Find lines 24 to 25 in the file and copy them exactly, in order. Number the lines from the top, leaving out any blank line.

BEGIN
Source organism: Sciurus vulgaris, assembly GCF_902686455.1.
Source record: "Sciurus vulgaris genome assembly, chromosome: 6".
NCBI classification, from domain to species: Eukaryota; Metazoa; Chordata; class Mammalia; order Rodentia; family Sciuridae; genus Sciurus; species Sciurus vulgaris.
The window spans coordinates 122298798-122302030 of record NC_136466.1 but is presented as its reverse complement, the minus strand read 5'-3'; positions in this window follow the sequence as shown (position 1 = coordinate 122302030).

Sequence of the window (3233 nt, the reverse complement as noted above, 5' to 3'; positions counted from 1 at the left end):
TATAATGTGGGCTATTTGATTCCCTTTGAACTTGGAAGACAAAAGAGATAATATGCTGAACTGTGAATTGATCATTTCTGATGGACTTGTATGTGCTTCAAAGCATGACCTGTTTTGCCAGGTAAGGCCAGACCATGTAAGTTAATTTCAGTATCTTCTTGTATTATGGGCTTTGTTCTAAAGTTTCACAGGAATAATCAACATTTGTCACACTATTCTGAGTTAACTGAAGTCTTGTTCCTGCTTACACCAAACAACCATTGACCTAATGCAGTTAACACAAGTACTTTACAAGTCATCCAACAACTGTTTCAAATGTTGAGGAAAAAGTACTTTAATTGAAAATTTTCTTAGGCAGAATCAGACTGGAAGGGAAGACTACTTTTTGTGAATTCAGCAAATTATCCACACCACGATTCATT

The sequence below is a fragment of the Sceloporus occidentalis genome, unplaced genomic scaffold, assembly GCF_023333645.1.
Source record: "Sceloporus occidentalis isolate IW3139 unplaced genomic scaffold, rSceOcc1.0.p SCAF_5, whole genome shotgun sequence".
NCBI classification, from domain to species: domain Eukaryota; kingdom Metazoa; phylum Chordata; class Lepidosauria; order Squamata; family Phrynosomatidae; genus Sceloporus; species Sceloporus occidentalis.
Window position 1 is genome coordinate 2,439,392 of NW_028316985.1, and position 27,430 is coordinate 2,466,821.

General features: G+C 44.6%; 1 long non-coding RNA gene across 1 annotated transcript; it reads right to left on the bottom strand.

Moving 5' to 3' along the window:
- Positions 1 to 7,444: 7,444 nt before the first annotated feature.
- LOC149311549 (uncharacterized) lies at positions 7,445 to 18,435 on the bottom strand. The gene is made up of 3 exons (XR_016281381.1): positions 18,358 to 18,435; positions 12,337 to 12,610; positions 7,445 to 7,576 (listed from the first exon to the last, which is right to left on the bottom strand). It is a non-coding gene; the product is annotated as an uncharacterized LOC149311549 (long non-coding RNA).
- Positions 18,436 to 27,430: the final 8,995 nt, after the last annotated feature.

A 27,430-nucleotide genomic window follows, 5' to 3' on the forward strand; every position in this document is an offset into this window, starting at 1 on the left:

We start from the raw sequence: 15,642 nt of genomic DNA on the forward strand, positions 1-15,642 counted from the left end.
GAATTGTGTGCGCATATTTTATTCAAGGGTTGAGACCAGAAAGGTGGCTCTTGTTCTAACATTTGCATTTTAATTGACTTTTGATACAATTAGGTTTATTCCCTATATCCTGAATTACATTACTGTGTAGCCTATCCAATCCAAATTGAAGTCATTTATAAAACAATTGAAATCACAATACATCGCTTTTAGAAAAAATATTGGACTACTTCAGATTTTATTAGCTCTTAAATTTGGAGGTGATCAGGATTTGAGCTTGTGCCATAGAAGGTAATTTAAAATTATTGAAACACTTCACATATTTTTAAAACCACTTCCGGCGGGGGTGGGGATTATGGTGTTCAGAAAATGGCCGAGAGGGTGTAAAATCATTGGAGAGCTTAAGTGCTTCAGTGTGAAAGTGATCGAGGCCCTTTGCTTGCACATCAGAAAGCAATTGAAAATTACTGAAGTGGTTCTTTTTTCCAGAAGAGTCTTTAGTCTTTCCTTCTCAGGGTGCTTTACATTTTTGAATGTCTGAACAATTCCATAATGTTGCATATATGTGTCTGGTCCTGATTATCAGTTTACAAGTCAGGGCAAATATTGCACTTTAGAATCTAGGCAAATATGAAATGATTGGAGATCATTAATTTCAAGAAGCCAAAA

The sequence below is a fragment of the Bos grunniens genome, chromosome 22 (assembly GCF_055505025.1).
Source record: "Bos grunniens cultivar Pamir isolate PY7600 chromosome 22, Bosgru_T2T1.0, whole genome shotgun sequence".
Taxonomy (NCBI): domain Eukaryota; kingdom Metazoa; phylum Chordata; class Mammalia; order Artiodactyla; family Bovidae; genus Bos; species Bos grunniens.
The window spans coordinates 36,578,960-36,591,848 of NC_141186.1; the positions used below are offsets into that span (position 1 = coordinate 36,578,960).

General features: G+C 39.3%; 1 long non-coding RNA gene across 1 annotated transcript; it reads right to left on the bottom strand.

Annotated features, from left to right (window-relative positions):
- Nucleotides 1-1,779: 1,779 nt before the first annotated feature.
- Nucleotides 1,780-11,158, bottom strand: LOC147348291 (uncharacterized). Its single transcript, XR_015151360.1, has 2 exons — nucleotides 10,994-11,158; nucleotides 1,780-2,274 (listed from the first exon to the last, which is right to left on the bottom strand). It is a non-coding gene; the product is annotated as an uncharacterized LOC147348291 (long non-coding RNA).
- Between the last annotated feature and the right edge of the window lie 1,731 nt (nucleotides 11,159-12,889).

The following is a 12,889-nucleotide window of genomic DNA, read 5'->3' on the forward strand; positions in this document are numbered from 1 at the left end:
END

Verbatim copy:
Annotated features, from left to right (window-relative positions):
- Nucleotides 1-1,779: 1,779 nt before the first annotated feature.